The girl on the verandah settled the baby in her arms. Seth removed his Akubra and ran a hand through his hair. After an after­noon in the stockyards, he was dusty and grimy: he’d been branding, ear-tagging and vaccinating a new mob of weaners, fresh from the Mareeba sales. He left his hat on the bonnet as he strolled towards the three low steps that led to the verandah.

‘Hi, Joanna.’

‘Hello, Seth.’

‘Long time no see.’

‘Yes.’ She looked nervous, which was not a good sign. The girl Seth remembered had been brash and overconfident.

‘How long have you been waiting here?’ he asked.

‘Oh.’ She gave a shy shrug. ‘An hour or so.’

‘That’s quite a wait. Sorry there was no one to meet you. I’m afraid I’m the only one home at the moment.’ He forced a smile but it only reached half-mast. ‘I thought you’d be back in England by now.’

‘I’ll be flying home quite soon.’

Relief swept through Seth. He’d been stupidly worrying about nothing. This wasn’t what he’d feared. Joanna was leaving, going back to England.

‘That’s why I needed to see you.’ Joanna dropped her gaze to the baby in her arms, then looked at Seth again. He could see now that her eyes were too big and too wide, displaying an emotion very close to fear.

Alarmed, Seth swallowed. His mind was racing again, trying to recall important details from that night over a year ago. Hadn’t Joanna said she was on the pill?

He found himself staring at the baby, searching for clues, but it just looked cute and tiny like any other baby. Its hair was downy and golden as a duckling, and it had pink cheeks and round blue eyes. It was wearing a grey and red striped jumpsuit and he couldn’t even tell if it was a boy or a girl.

He swallowed again. ‘How can I help you, Joanna?’

Her mouth twisted, and she looked apologetic. So not a good sign. ‘I’ve come to introduce you to Charlie.’


‘A – a boy?’


Seth couldn’t think. He was too busy panicking. ‘Is – is he yours?’ A stupid question, no doubt, but it was the best he could manage.

‘Yes.’ Joanna gave her lower lip a quick nervous chew. ‘And he’s yours too, Seth.’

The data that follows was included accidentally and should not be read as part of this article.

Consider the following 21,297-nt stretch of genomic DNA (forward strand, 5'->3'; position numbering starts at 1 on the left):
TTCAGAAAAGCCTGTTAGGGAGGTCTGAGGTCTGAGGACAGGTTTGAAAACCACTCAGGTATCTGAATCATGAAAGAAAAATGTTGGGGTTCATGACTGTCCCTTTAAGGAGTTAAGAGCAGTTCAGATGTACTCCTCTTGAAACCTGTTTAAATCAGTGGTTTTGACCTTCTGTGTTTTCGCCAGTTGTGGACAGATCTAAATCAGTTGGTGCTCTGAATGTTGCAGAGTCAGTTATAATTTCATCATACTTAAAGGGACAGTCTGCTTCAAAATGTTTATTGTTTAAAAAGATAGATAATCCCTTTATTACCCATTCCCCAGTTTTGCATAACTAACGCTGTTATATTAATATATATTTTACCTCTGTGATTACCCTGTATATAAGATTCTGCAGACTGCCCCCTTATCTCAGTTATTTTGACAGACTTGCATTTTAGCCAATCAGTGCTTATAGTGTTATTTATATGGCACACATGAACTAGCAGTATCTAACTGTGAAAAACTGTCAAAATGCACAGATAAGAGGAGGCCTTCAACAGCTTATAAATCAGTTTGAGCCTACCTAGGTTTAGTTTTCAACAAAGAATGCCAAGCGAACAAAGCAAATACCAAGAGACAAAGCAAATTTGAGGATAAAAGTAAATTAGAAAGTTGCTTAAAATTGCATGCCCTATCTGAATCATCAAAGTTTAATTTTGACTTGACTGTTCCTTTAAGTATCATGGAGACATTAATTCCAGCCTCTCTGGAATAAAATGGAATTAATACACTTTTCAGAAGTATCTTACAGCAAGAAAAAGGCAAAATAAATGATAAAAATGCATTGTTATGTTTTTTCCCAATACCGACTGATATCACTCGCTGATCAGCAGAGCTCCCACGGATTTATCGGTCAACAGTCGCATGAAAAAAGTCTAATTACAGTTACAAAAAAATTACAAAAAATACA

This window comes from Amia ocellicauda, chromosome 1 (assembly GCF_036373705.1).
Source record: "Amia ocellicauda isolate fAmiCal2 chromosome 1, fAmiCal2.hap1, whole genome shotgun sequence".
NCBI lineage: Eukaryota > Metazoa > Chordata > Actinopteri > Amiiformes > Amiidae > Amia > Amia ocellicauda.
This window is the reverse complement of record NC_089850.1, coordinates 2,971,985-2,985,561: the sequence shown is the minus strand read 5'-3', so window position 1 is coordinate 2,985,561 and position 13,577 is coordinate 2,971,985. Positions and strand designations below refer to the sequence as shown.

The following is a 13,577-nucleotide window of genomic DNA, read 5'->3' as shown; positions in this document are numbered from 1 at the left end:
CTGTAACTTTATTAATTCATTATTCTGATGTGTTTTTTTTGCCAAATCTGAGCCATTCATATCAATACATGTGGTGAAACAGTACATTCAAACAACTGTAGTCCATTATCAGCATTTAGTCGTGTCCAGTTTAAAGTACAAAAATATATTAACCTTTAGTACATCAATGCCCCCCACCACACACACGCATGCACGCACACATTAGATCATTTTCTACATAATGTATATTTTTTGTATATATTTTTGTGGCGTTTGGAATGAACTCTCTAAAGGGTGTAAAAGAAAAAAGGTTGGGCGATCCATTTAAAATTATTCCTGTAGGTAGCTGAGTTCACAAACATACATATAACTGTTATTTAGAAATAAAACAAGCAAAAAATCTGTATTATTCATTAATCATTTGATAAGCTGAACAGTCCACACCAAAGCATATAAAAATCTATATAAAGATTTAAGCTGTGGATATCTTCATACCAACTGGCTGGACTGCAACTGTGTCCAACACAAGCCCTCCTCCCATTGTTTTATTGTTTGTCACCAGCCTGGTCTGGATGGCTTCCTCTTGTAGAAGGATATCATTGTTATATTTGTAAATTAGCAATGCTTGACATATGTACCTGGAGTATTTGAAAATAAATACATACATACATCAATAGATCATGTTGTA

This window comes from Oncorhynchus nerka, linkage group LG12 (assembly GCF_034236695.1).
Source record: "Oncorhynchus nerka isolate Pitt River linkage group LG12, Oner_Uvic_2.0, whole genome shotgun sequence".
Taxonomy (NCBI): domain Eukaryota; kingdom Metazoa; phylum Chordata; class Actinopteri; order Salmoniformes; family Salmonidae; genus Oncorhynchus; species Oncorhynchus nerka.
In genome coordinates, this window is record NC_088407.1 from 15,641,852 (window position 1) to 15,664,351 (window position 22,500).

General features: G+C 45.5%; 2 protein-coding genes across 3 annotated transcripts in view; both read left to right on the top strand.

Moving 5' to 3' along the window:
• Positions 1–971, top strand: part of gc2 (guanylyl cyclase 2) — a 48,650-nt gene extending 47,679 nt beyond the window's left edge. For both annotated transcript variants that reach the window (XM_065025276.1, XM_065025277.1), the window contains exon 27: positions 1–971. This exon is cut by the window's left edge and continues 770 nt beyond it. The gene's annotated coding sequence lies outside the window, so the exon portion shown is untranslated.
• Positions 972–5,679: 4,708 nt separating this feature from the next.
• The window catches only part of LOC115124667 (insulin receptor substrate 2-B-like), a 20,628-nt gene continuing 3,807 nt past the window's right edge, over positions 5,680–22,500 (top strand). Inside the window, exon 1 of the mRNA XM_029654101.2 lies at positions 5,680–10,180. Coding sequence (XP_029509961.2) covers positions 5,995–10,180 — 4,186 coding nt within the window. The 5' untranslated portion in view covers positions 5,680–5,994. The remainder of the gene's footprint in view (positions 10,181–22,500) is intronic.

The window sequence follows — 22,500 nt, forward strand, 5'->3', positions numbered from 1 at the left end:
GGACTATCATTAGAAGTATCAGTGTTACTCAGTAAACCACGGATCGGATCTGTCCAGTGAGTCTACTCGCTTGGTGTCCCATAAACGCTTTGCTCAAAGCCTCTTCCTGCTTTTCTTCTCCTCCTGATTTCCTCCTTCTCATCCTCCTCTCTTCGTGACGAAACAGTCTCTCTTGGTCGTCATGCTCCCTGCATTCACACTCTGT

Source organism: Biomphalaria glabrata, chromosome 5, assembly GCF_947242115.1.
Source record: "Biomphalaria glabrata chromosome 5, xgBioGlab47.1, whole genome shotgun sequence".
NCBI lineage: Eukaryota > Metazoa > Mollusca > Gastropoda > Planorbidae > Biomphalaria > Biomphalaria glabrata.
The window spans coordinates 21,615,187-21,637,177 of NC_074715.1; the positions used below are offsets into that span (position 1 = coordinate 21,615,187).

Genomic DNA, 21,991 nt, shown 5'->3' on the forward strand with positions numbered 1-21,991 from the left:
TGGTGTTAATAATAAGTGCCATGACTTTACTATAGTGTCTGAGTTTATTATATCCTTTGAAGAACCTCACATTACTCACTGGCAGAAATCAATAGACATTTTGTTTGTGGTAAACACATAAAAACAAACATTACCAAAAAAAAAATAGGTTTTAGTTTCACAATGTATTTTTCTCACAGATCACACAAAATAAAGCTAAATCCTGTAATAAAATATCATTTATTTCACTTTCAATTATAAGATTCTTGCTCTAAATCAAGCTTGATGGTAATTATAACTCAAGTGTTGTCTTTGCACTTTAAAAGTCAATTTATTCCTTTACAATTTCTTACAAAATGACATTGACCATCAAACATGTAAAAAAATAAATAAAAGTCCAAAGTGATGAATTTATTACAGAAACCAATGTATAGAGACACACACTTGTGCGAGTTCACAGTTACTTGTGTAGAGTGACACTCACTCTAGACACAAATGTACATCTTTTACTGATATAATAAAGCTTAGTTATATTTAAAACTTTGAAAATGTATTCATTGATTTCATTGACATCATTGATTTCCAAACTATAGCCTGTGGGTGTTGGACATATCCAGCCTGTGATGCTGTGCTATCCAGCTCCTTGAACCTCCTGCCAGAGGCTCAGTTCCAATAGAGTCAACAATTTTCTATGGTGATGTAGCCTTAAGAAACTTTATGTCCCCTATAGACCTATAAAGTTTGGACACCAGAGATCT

Slam. It was like being thrown from a horse and finding him­self on the ground, winded. Seth struggled to breathe. ‘I don’t understand.’

‘I’m sorry.’

Joanna truly looked sorry. Unfortunately for Seth, this only compounded the situation. She’d always been so cool and self-assured, and now, as he saw tears glittering in her eyes, an incredible impossibility seemed scarily believable and – damn it – feasible.

‘Didn’t you . . . Weren’t you on the pill?’

‘Yes, but I’d started the pill mid-cycle and things hadn’t settled down. Obviously, I should have been been more careful. I should have warned you, but I never dreamed . . . It was an accident, of course.’

Again she looked down at the baby lying in her arms. She touched his soft hair. ‘I nearly didn’t go through with it. I was so close to having an abortion. I had it all booked and everything. But I – I knew he was yours.’

She looked up at Seth with a sad smile. ‘At the last minute I knew I had to keep him, Seth. I realised I had this little person inside me and I knew that one day he could inherit all this.’ She gave a nod towards the wide, bronzed stretch of the Ruthven Downs paddocks.

Seth could only stare at her. He had no words. He was numb, dumbstruck. Trying to take in the horrifying news.

‘Charlie’s three months old. You can have a DNA test, if you like, but I swear you’re the only guy I slept with around then.’ Lifting her chin, she eyed him steadily. ‘You’re his father, Seth. Your name is on his birth certificate. He’s Charles Drummond.’

Seth still couldn’t think straight, but he forced his legs to move, to mount the steps. ‘You’d better come inside.’

‘Right, thanks.’ With surprising speed, Joanna scooped up a bulging zipper bag and the basket, which Seth now realised was actually one of those capsules for putting babies into cars.

It was a lot to juggle when she had the baby as well. He wasn’t keen to help her. It would be like admitting to a truth he didn’t want to accept, but the good manners ingrained in him from birth were too strong. He held out his hand. ‘I’ll take those.’

‘Thank you.’

The homestead door wasn’t locked. Propping it ajar with one elbow, Seth nodded for Joanna to precede him into the central hallway. ‘Lounge room’s on the right,’ he said, knowing she’d never been in the house before. When she’d been on Ruthven Downs pre­viously, she’d only ever slept in the ringers’ quarters or in a swag under the stars.

Now he followed her into the lounge room, still furnished with the same old-fashioned chintz and silky-oak sofas and armchairs that had been in the house since his grandparents’ day. The long room was divided by a timber archway and at the far end was the dining area, dominated by a rather grand, mirror-backed sideboard where a collection of photos depicted the history of Seth’s family. The Drummonds of Ruthven Downs.

Seth’s great-grandfather Hamish Drummond was there in faded sepia, looking serious and heroic in his World War I army uniform. In another frame, Seth’s grandparents stood together on their wed­ding day, his grandfather Magnus looking ever so slightly smug. Then his father, Hugh, as a baby in a long, white christening robe. His parents, rugged up in thick coats and scarves, on their honey­moon in the Blue Mountains. Seth was there too, aged around ten. He and his sister were both on horseback. There were even photos of his aunt and cousin.